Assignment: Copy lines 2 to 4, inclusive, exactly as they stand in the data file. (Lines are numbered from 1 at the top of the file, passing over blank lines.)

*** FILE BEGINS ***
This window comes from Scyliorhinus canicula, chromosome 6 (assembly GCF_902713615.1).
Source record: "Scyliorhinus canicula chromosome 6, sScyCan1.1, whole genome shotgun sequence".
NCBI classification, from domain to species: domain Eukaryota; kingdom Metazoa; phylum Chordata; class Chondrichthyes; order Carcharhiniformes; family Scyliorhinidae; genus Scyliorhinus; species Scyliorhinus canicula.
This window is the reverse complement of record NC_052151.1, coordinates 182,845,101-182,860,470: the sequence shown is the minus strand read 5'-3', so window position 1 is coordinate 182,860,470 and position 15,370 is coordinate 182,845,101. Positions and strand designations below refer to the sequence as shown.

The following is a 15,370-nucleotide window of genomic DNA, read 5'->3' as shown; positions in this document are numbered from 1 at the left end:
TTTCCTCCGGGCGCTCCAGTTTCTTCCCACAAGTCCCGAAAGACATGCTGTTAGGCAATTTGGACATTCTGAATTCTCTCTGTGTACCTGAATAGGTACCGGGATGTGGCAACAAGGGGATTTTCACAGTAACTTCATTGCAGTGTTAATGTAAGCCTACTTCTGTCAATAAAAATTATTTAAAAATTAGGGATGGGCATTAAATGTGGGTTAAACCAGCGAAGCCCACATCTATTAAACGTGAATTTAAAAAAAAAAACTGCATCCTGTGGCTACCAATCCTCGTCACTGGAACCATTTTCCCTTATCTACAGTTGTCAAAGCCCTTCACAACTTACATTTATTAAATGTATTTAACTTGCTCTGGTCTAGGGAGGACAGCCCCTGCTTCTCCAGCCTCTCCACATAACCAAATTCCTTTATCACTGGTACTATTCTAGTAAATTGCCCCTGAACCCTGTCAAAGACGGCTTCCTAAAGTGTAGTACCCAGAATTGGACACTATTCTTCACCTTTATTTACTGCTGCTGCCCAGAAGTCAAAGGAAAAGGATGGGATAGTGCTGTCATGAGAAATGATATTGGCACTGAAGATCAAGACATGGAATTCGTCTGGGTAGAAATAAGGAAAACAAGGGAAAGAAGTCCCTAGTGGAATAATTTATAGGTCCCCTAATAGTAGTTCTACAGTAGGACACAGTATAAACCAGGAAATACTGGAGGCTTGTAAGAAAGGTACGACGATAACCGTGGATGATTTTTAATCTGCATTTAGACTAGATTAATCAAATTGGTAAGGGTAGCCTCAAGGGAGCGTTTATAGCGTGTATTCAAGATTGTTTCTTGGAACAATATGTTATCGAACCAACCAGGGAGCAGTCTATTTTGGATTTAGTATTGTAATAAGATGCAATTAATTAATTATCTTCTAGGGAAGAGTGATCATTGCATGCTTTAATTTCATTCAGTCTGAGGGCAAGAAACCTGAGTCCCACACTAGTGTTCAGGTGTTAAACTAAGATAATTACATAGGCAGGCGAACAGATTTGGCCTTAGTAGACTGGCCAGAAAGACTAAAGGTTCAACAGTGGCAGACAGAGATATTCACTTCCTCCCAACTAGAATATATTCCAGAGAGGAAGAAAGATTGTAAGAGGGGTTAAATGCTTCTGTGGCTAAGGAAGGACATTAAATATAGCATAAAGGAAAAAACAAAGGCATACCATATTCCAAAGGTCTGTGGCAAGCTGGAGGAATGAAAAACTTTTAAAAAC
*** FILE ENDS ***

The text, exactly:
Source record: "Scyliorhinus canicula chromosome 6, sScyCan1.1, whole genome shotgun sequence".
NCBI classification, from domain to species: domain Eukaryota; kingdom Metazoa; phylum Chordata; class Chondrichthyes; order Carcharhiniformes; family Scyliorhinidae; genus Scyliorhinus; species Scyliorhinus canicula.
This window is the reverse complement of record NC_052151.1, coordinates 182,845,101-182,860,470: the sequence shown is the minus strand read 5'-3', so window position 1 is coordinate 182,860,470 and position 15,370 is coordinate 182,845,101. Positions and strand designations below refer to the sequence as shown.